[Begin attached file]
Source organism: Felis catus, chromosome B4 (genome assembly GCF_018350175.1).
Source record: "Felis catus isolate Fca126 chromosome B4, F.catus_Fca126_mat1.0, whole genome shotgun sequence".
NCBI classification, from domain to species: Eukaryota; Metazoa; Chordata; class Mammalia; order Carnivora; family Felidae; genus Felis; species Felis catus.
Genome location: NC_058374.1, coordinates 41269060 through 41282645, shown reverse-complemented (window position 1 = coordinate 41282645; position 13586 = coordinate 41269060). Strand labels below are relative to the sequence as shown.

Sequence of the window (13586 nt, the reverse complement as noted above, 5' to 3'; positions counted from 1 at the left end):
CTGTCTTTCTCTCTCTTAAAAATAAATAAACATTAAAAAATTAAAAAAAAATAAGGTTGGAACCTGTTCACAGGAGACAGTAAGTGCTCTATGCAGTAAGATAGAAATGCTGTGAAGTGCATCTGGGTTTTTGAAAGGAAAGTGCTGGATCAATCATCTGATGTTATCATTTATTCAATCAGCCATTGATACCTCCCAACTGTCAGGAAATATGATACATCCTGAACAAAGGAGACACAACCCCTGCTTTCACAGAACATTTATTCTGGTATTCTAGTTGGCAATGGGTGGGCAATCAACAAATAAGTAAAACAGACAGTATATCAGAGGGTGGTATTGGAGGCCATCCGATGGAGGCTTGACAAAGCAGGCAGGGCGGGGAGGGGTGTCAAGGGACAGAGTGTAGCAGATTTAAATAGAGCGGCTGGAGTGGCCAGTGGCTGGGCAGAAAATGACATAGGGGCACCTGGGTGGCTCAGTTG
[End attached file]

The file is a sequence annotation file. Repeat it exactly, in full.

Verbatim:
Source organism: Felis catus, chromosome B4 (genome assembly GCF_018350175.1).
Source record: "Felis catus isolate Fca126 chromosome B4, F.catus_Fca126_mat1.0, whole genome shotgun sequence".
NCBI classification, from domain to species: Eukaryota; Metazoa; Chordata; class Mammalia; order Carnivora; family Felidae; genus Felis; species Felis catus.
Genome location: NC_058374.1, coordinates 41269060 through 41282645, shown reverse-complemented (window position 1 = coordinate 41282645; position 13586 = coordinate 41269060). Strand labels below are relative to the sequence as shown.

Sequence of the window (13586 nt, the reverse complement as noted above, 5' to 3'; positions counted from 1 at the left end):
CTGTCTTTCTCTCTCTTAAAAATAAATAAACATTAAAAAATTAAAAAAAAATAAGGTTGGAACCTGTTCACAGGAGACAGTAAGTGCTCTATGCAGTAAGATAGAAATGCTGTGAAGTGCATCTGGGTTTTTGAAAGGAAAGTGCTGGATCAATCATCTGATGTTATCATTTATTCAATCAGCCATTGATACCTCCCAACTGTCAGGAAATATGATACATCCTGAACAAAGGAGACACAACCCCTGCTTTCACAGAACATTTATTCTGGTATTCTAGTTGGCAATGGGTGGGCAATCAACAAATAAGTAAAACAGACAGTATATCAGAGGGTGGTATTGGAGGCCATCCGATGGAGGCTTGACAAAGCAGGCAGGGCGGGGAGGGGTGTCAAGGGACAGAGTGTAGCAGATTTAAATAGAGCGGCTGGAGTGGCCAGTGGCTGGGCAGAAAATGACATAGGGGCACCTGGGTGGCTCAGTTG